March 30, 2021

Guest post by Christine Smith - Truth, Fire and the Road to Emmaus

Truth, Fire, and the Road to Emmaus 

This March teaching has held a higher level of anxiety and reflection than any other year. It has been 12 months since COVID-19 changed each of our lives. A year later, I find myself having adjusted somewhat to the new normal of masks, handwashing, and social distancing. It is time to teach the same topics as I did last March, including focusing on the same Bible stories as Easter approaches. 

One of the stories that greatly resonated with me last year was the Road to Emmaus. My teaching partner suggested we teach it so we could talk about trusting God “in these uncertain times.” To my delight I was able to find ways to make this story relevant to seven-year-olds on an electronic platform during our new online e-learning time. 

 Each Lent I take time to read in detail the accounts of Holy Week. This year, however, I started with the Road to Emmaus, as this story had brought me hope and direction last year. This account is a great roadmap in learning how to trust Jesus more in every season of life. Just as the disciples needed to grow in this area, so do we, whether at the beginning, middle, or end of a pandemic and really, in all of our troubles of this world. 

As the story reveals in Luke 24:13-35, trust is not something the disciples had that Sunday so many years ago. The Scripture said that their faces were “downcast” and that they “had hoped that he was the one who was going to redeem Israel.” Had hoped. Their hope was gone, dashed. 

 Jesus, not having indicated who He was yet, goes on to point out their lack of faith. “How foolish you are and how slow of heart to believe all that the prophets have spoken!” Then “beginning with Moses and all the Prophets he explained to them what was said in all the Scriptures concerning himself.” I cannot help but wonder if they had heard some of these things before but had merely forgotten. Perhaps some of these truths never actually took root in their hearts at all. They did not believe what the Scriptures said and as a result, their joy too was missing. 

Once Jesus revealed himself to the disciples they said, “Were not our hearts burning within us while he talked with us on the road and opened the Scriptures to us?” Not only was their hope restored, so was their energy and passion, such that they ran over two hours back to Jerusalem. As many of us have learned and relearned, spending time with Jesus is the best way to restore joy to our souls.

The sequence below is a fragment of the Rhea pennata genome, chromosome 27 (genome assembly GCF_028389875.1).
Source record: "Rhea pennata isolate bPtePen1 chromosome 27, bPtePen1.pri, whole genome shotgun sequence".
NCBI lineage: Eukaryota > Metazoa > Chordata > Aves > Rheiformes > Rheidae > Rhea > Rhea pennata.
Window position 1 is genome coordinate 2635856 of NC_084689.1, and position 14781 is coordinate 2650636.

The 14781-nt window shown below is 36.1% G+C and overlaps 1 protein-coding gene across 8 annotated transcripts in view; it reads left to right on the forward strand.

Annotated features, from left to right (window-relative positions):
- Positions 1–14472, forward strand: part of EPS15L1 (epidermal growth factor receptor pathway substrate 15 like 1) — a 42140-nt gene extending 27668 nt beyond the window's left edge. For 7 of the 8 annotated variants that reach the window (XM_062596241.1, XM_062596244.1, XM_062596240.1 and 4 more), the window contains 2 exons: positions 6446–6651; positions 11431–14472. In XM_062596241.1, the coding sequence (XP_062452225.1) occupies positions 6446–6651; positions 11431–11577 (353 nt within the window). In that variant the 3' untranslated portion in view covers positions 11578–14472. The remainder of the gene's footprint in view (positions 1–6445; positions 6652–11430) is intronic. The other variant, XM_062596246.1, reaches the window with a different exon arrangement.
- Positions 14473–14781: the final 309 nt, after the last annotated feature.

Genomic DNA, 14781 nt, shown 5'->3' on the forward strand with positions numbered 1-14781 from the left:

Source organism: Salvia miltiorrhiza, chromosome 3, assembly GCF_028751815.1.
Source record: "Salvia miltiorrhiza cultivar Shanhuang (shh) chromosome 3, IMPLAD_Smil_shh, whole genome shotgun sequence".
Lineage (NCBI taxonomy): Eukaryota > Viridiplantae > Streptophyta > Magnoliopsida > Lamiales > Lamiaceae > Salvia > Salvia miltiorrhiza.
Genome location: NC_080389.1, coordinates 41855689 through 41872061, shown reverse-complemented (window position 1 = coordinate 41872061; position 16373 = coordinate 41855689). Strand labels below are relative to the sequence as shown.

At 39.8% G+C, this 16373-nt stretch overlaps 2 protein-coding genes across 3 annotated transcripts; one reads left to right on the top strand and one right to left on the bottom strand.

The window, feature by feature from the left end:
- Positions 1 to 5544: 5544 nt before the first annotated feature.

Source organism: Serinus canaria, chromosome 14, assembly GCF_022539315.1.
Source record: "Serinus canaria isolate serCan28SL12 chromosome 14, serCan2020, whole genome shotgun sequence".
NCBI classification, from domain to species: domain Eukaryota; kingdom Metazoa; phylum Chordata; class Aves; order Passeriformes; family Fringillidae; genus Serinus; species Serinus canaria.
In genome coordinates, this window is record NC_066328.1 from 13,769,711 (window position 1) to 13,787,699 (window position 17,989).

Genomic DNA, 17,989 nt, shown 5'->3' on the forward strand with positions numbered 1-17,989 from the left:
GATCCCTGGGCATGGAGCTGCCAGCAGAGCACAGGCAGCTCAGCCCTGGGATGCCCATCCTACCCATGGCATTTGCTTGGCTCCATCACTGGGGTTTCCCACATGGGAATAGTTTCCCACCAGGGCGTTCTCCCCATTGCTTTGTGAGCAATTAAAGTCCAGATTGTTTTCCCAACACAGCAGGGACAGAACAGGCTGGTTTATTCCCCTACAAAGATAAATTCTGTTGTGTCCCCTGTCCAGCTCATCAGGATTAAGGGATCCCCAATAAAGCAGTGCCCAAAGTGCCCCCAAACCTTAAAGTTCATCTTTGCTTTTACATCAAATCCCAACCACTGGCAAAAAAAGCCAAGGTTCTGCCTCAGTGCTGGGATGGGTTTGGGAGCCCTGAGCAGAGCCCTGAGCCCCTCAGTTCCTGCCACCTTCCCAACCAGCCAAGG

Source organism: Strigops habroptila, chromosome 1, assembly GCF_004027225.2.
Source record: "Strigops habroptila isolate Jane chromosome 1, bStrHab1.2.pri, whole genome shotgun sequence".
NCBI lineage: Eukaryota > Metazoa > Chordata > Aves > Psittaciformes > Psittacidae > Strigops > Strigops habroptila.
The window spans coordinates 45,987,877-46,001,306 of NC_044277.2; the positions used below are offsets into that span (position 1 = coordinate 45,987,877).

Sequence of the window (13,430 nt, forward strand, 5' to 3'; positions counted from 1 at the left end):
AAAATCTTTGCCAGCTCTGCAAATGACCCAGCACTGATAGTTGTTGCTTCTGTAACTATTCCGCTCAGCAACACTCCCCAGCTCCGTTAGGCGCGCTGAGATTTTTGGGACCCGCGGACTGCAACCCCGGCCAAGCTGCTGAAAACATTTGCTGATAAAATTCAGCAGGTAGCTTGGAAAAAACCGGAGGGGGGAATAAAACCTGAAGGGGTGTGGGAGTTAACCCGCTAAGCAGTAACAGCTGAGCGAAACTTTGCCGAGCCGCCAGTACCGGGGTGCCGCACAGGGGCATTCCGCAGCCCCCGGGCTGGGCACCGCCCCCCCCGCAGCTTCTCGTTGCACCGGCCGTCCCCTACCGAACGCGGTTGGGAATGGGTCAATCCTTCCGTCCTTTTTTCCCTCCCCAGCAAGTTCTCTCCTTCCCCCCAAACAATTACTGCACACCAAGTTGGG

During different seasons of my life, I have found it extremely valuable to write out and frequently read what is true. My soul is strengthened when I read truths to myself that I find challenging to believe. A year ago, in response to this story, I had my students rate how easy or difficult it is for them to believe certain statements that are indeed true for all of God’s people, such as “God forgives all my sins.” or “God is with me all the time.” Reading their responses brought me joy and I accepted the opportunity to pray for their belief in God’s truth to grow in their hearts. 

 What truths do you need to remind yourself of today? How will you take time to be with Jesus and let His words build a fire in your soul? Just like the disciples, may your heart burn with a fire of joy, energy, passion, and renewed purpose to glorify Him this Easter season.

Christine Smith loves words: having stimulating conversations with people, reading a variety of books, and most recently, the words she writes.  She is a teacher who is just beginning to write for audiences other than herself in her journal or her students’ parents.  Christine lives in Langley, B.C. and enjoys coffee, being outside, and making memories with her husband and four kids.


  1. Hope in all Him and His truth are the fire in our souls. Thank you for this teaching today Christine!

  2. Thank you so much for contributing this month, Christine. Many blessing!

  3. Thanks for this inspiring meditation, Christine! It's a beautiful conclusion to our Easter theme this year.


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